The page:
OK, I've debated for a few days about posting what I'm about to post here because, well, it's personal and talks about female body parts. My family's mouths will drop open in perfect "Os" when they realize what I'm posting about because I've always been so overly modest that it makes them laugh and has been a family joke for years.
I used to panic in the fitting rooms at department stores if I thought my mother wasn't holding the door shut tight enough. Someone might see me in my skivvies, after all. Going into a store and buying tampons? Unthinkable. If I had to do it myself, I buried them under everything else in the cart and searched frantically for a female cashier (wait, I still do that). Into my 20s, my Mom and Tara would try to make my blush by spelling out S-E-X and then laughing at my discomfort.
Yes, I am modest. I will always be modest. But there are times when you throw modesty out the window. This is one of those times.
So here goes.
About 10 ½ years ago, before kids, I went in for that good old yearly “woman” exam. Don’t you just love those? No? Me either. But I’ve always gone regularly because, you know, that’s what you should do. And I’m pretty much a rule follower.
So at this particular exam, I had an abnormal pap smear. My first ever. They did another one. Abnormal. And yet another. Abnormal. And finally, a biopsy that revealed highly aggressive pre-cancerous cells—a precursor to cervical cancer. See? We’re talkin’ private parts here. I’m blushing.
Anyway, the cells were aggressive enough that my ob/gyn at the time said that if I had already had children, she would recommend an immediate hysterectomy. But good grief, I was 31 years old and we were just getting ready to start a family.
There were some different options, all with different risk factors. Eamonn and I discussed the fact that we might have to adopt. We were fine with that. We definitely went through all of the options before making a decision.
Ultimately, instead of a hysterectomy, I had something called a LEEP/CONE procedure where I had surgery to remove the “bad” cells from my cervix. The area affected was pretty big—big enough that my first pregnancy was treated as high risk, and I had to have an internal exam every single time I went to the ob/gyn during my pregnancy. Ugh. That’s a lot of checkin’ out of the parts. Plus, I had to go more often than a “typical” pregnancy. Instead of once a month, I went every three weeks. And, because I was this interesting specimen, the doctor was always asking if med students, residents and the guy who filled the snack machine in the waiting room could take a gander at my parts. No lie. A lot of people looked at my parts. You’d think I’d be slightly less modest after all of this gandering, but no. At least I didn’t know any of them who were taking a look up there. About the time some of my friends were delivering their babies, guys from our high school class were becoming doctors and, oh yes, happened to be on call the night my friends went into labor. I think I would have just shriveled up with embarrassment.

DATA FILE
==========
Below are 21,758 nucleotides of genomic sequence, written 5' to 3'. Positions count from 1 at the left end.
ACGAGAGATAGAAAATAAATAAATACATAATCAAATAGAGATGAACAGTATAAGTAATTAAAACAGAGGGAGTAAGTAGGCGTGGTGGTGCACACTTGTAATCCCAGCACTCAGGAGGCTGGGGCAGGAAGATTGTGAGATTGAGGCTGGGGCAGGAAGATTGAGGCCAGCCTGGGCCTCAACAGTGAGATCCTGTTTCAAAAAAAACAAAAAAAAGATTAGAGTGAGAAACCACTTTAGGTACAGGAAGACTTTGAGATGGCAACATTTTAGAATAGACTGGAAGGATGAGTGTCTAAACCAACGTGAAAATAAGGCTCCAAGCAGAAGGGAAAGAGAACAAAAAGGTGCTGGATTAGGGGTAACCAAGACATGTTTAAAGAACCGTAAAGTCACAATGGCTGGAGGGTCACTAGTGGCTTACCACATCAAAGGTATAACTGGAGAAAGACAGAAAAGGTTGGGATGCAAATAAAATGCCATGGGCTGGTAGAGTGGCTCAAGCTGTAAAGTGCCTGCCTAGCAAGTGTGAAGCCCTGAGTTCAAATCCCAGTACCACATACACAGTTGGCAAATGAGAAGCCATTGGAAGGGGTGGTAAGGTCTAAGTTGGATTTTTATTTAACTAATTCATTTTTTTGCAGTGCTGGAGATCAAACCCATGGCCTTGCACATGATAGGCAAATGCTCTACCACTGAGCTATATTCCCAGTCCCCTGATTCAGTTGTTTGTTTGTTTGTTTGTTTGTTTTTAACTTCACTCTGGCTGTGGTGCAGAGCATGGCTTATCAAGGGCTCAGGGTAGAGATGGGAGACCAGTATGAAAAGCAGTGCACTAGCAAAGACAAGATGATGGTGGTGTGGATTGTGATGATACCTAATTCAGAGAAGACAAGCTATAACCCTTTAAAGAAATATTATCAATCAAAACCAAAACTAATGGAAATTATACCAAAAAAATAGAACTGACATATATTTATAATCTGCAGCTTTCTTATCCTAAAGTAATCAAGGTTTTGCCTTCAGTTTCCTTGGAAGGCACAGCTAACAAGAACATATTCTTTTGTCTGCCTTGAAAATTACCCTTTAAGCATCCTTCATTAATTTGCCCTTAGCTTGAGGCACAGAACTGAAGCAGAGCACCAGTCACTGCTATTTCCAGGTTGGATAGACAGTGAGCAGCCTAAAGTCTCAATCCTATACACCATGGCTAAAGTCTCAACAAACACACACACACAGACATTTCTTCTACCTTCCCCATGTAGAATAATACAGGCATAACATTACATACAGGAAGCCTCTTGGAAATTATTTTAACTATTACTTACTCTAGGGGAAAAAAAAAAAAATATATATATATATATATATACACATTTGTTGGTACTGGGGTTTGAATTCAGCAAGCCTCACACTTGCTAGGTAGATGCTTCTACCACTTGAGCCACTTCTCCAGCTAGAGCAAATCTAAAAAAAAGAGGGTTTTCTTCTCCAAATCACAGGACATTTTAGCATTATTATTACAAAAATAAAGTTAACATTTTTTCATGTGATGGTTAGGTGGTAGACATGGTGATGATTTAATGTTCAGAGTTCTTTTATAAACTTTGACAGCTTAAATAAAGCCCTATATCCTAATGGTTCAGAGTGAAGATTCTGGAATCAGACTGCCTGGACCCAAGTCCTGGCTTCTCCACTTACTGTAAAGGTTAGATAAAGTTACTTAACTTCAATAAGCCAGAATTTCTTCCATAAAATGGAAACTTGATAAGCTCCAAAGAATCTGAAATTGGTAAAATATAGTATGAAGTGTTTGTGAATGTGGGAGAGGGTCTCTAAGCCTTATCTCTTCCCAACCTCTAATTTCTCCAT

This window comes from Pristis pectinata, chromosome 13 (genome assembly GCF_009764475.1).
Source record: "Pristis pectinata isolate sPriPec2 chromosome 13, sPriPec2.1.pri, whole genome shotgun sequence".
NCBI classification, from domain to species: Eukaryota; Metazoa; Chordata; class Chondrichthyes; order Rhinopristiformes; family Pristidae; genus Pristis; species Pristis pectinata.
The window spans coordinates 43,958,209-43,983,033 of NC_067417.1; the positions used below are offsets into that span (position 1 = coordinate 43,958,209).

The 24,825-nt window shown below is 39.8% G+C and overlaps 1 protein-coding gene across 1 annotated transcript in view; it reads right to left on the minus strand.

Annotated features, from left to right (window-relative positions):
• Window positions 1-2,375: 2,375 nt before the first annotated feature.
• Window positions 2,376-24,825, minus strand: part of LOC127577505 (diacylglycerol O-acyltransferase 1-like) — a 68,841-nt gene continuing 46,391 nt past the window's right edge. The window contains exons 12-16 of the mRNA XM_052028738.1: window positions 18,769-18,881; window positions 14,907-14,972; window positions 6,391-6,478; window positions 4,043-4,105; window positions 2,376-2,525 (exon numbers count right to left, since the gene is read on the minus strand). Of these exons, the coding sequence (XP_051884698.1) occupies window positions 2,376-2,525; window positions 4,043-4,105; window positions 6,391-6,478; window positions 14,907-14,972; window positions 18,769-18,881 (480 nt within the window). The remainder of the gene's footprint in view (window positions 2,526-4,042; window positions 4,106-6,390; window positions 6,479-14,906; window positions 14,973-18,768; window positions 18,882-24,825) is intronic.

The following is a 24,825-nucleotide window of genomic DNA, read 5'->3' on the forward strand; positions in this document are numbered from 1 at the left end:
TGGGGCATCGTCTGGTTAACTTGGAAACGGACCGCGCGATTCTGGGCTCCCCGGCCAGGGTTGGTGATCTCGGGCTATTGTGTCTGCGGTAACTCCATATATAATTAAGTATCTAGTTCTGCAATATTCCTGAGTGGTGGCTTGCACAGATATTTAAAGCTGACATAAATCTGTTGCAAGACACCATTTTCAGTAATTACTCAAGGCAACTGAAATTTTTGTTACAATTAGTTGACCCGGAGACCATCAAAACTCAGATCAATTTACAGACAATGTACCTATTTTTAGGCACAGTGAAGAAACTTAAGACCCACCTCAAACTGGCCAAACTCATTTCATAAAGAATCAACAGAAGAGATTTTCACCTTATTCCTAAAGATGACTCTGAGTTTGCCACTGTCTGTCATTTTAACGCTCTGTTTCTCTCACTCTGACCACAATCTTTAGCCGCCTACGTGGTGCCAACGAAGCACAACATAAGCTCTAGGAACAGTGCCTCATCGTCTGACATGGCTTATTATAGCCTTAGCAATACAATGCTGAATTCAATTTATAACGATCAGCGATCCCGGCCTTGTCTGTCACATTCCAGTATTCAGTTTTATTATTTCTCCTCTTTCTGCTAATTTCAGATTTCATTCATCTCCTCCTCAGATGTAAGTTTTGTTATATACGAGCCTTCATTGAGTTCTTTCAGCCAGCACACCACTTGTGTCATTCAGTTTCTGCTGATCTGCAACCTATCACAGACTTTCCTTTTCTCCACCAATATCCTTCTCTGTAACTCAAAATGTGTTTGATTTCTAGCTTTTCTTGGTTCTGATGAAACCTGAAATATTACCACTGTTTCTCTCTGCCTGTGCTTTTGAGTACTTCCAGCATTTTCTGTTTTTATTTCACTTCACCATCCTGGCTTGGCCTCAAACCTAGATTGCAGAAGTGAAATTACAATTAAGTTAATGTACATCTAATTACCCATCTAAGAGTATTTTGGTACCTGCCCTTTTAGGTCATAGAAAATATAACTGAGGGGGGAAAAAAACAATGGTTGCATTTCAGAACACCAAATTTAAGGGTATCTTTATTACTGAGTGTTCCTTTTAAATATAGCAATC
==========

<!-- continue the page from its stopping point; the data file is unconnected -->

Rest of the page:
But I digress.
In the end, I carried Declan for 38 weeks before I had an emergency c-section because he was breach. Out he came--all 9 lbs. 10 ounces of him. Yes, I’m grateful for the c-section. None of the complications they worried about ever developed.
Then 2 ½ years later, along came Finn. Also a c-section.
Frankly, as time went on, I always went to my yearly exam, but I pretty much forgot about those abnormal pap smears and the surgery. We had other types of cancer to worry about anyway. When I would go for my annual exam, I never worried that the results would be abnormal. My biggest concern was whether or not I had shaved my legs or had remembered to hide my underwear under my clothes. Because how embarrassing to have the doctor see my underwear. Never mind that she is peering at my female innards. Where did I leave my underwear?????
And then suddenly, this winter, there was Jade Goody, all over the news with her cervical cancer. Not sure who Jade Goody is? Well, neither was I until about January or so. She was a reality TV star in the UK who was suddenly all over the international news because last summer she learned she had cervical cancer. She died in March. By my calculations, that’s about seven months.
Just a bit of a subtle reminder, don’t you think?
In March, I went in for my annual exam. And you guessed it—abnormal. Sigh.
On Monday, I had a biopsy. I’ll get the results next week and hear what my options are.
But my point here after this huge long story and a few random ramblings, isn’t to make you worry about me or make you feel sorry for me. No, I want to scare the crap out of you. Seriously. After I had my original surgery, I had several friends confess to me that they hadn’t had a pap smear in five years. One hadn’t been in 10 years. I don’t want to be mean or anything, but that’s frickin’ stupid. Don’t do it again.
It’s true that cervical cancer is a relatively slow growing cancer, but don't you dare use that as an excuse not to go get your pap smear. Because it wasn’t slow growing in Jade Goody’s case. Cervical cancer can be treated—-but it needs to be discovered early, and it can be with a pap smear.
I may be crazy, but 10 minutes of embarrassing discomfort once a year sounds infinitely better than chemo, radiation or, let’s face it, dying. Dying from something that has a lot of treatment options.
So there you have it. Yes, I’m embarrassed to write about my parts, but if it makes just one of you remember to schedule your exam, I’ll be happy. I’ll be the Lance Armstrong of cervical cancer. Only slightly less athletic.
PS: And while you’re at it, get a mammogram, too.